Applying the handbrake is more of a problem, not least for the palm of your hand. It’s a U-shaped item that is remarkably adapt at trapping your skin but otherwise seems to defy logic and reason. You’ll also have to get used to the electric windows. Press the buttons on the armrest and the back of your head feels the breeze – they’re for the rears. The buttons for the front windows are in the roof. You’ll want to have the windows open, if only to hear the stunning 3.0-litre V6 bark into life. Our car, fettled by transaxle Alfa specialist Alex Jupe Motorsport, features SZ-spec high compression pistons, Colombo and Barriant cams, a gas flowed cylinder head, lightened flywheel, fully balanced bottom end and more besides. It also has a particularly fruity ANSA aftermarket exhaust. It burbles away on idle. Press the throttle and the Busso trumpets into life. This car is not about idling. That said, getting away isn’t always the easiest. This car, the recipient of a full-bore restoration and upgrade, is one of the best-presented cars in the UK, but there are some 75 quirks that can’t quite be overcome.
First to second is a persistent challenge, even on this car which has a short-shift kit. It’s as difficult and unyielding as a Ferrari’s, but without the Maranello machine’s feeling of solidity. Get into third and fourth however and things start to get better. Indeed, there’s so much low-down grunt from the Busso V6 that you can just about get away with skipping second on a spirited run. Ah yes, that engine again. Giusseppe Busso’s V6 has to be one of the most thunderously charismatic powerplants ever created. In the 75 it started out as a 2.5-litre, growing to 3.0 litres two years later. By 1991 it was pushing 193bhp, a figure the then-new BMW 325i E36 couldn’t match. Neither could it trump the 75’s in-gear shove, being nearly a second slower from 30mph to 50mph.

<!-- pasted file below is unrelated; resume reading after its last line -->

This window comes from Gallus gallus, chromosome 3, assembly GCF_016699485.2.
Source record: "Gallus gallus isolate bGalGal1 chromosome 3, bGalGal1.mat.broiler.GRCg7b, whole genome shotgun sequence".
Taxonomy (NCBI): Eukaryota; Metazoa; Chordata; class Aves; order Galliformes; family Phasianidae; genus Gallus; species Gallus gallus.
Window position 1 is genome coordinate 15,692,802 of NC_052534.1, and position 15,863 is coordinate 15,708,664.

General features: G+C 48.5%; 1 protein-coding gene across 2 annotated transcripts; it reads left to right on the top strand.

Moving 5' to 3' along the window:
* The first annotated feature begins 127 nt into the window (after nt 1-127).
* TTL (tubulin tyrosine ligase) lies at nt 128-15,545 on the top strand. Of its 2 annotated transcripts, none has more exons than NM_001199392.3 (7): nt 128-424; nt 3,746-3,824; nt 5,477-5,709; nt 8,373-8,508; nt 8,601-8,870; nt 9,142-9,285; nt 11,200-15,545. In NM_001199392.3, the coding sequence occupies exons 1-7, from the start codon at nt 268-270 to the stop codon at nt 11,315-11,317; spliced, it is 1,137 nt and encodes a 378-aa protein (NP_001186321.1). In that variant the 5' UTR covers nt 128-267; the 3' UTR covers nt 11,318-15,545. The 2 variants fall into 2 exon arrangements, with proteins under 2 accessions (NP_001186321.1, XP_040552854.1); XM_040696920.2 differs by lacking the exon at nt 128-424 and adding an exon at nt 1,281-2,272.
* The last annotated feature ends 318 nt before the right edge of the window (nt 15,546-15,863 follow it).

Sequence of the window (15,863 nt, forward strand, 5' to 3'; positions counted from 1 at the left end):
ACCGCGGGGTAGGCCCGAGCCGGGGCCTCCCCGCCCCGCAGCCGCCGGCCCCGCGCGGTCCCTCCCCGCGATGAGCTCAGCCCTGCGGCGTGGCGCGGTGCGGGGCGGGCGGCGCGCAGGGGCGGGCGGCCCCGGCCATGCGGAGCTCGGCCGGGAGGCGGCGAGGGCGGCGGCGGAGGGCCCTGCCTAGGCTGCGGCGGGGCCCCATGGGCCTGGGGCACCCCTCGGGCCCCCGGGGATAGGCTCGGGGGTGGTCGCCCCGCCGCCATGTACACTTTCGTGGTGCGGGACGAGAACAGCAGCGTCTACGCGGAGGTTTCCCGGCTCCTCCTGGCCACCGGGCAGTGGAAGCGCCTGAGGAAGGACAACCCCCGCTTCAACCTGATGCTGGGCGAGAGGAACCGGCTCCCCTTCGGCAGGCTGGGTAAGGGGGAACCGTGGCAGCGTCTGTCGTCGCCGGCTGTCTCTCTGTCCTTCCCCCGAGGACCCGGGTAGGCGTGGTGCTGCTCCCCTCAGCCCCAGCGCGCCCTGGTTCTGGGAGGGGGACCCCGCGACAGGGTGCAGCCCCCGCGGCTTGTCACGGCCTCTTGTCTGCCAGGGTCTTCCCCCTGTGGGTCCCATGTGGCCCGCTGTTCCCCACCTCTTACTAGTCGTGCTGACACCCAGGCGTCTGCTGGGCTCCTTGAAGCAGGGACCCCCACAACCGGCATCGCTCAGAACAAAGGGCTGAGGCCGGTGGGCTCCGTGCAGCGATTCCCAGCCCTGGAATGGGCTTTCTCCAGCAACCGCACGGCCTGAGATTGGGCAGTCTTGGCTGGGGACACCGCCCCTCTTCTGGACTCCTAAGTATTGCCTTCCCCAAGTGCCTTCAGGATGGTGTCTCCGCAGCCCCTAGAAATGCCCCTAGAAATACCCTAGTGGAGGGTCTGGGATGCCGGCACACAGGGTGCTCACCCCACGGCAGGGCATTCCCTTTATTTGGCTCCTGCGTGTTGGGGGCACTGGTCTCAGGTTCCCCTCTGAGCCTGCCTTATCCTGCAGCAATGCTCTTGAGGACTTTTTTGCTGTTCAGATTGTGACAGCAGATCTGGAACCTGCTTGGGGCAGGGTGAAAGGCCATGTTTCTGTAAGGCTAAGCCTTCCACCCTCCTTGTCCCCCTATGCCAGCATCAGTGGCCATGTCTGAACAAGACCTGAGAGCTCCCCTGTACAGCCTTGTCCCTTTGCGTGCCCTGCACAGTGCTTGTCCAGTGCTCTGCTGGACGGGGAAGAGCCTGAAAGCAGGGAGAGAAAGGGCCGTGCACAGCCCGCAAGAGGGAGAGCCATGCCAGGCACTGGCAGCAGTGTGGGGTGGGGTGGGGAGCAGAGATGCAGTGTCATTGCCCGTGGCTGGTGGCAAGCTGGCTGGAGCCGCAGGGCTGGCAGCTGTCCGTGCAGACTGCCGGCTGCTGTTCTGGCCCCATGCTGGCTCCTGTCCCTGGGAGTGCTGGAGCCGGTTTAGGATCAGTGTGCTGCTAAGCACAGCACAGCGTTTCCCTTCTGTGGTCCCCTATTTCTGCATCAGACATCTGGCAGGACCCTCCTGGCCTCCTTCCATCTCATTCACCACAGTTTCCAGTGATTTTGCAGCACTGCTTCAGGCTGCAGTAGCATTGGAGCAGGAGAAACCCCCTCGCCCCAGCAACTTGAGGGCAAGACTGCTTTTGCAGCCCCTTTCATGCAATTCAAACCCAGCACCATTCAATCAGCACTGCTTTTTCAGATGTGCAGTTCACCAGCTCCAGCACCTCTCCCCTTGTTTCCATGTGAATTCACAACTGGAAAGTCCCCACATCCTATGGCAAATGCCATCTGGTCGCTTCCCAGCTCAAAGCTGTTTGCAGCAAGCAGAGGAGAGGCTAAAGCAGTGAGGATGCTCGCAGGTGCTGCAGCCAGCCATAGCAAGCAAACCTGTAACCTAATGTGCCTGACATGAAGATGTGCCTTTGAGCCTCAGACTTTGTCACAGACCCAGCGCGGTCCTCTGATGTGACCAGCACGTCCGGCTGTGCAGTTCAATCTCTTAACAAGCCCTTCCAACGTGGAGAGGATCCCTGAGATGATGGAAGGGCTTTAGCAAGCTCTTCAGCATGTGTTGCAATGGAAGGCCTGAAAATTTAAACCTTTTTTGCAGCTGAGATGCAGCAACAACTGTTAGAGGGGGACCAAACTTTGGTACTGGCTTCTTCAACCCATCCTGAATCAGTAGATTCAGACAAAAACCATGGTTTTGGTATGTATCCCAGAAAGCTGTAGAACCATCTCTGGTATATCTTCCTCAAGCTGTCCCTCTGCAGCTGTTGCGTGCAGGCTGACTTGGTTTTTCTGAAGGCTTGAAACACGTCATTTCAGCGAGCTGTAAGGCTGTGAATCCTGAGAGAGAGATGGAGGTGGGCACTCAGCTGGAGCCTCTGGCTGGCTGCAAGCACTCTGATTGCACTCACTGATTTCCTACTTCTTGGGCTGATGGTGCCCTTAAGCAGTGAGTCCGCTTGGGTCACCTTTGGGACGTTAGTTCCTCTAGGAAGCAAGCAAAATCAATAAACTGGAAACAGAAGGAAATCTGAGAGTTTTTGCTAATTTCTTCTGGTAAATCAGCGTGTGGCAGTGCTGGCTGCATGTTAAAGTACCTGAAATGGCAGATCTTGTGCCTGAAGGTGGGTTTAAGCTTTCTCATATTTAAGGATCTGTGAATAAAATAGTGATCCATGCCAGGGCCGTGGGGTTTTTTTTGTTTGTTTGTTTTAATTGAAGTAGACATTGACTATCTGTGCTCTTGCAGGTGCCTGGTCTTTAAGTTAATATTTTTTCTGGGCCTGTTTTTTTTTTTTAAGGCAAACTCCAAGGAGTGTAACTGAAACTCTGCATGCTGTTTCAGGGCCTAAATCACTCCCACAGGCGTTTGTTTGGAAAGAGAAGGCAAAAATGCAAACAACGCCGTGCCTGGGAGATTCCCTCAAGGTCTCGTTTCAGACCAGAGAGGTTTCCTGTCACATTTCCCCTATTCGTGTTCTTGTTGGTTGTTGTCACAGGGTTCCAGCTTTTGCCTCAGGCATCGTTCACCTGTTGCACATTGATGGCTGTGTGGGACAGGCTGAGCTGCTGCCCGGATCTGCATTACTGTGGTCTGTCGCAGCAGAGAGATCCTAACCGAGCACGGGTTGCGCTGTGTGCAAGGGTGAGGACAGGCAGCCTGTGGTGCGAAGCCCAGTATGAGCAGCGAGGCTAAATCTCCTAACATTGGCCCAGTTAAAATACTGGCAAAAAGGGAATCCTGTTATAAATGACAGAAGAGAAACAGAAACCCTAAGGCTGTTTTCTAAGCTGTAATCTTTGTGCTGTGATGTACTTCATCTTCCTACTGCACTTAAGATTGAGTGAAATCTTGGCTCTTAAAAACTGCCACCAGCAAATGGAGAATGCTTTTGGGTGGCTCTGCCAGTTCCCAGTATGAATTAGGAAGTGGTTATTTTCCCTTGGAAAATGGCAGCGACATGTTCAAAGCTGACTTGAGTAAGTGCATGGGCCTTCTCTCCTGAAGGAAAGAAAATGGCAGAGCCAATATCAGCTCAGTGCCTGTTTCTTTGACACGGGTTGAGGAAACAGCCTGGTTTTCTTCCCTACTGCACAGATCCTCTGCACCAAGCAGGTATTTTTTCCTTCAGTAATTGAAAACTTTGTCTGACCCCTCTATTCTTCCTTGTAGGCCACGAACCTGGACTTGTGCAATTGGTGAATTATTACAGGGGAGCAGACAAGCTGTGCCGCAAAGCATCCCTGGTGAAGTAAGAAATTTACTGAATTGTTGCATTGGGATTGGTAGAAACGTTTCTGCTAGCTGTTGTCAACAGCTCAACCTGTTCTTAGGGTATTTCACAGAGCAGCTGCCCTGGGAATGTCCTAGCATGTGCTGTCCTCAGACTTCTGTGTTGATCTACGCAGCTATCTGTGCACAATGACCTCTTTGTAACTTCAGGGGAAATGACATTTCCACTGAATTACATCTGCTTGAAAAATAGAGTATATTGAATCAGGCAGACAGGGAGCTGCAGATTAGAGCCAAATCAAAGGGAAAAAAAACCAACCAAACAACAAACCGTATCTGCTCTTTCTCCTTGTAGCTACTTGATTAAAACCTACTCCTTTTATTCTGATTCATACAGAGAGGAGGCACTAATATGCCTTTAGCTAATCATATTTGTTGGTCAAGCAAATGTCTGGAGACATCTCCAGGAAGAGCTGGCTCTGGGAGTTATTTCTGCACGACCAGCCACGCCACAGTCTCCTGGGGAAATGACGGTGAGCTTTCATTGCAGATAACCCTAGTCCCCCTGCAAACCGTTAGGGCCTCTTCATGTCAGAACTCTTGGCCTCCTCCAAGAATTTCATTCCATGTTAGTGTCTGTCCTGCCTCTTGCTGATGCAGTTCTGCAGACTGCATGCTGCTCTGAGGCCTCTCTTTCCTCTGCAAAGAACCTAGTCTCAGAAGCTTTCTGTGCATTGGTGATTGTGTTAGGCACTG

But this engine is more than just paper numbers. It’s about how it makes you feel when the soaring howl kicks in from as little as 2000rpm, turning into a scream as you charge past 4000rpm to a 6000rpm peak. You can feel it penetrate your brain, your synapses supercharged as it yells for more. You can feel it through your fingers too, the motor’s churn resonating through the whole cabin.
This isn’t just driving, this is an experience, a screaming, unapologetic, unfiltered adrenaline shot. This most definitely isn’t a Mercedes-Benz. Nor is it an E30. The BMW may be famed for its tail-out theatrics, but the 75 is far more neutral. The rear-mounted gearbox provides near 50/50 weight distribution, and clean, crisp and neutral handling. The Busso V6 is a heavy unit, and in most FWD Alfas the four-cylinder Twin Spark generally handles better, but here there’s only mild understeer if you’re a bit too eager with the throttle. There’s excellent mid-corner grip too, the de Dion rear axle and limitedslip differential combining to slingshot you up the next straight. All the while the pedals and steering wheel are chattering away, feeding you info. This car may be extensively upgraded, but the mods only amplify the standard car’s fundamentals.
Those fundamentals could have been seen as old hat even when the 75 was released. The 75 was based on the 90, which is largely remembered for having a briefcase in the dash but little else. That, in turn, was based on the Alfetta/Giulietta, which dates back to the early 1970s.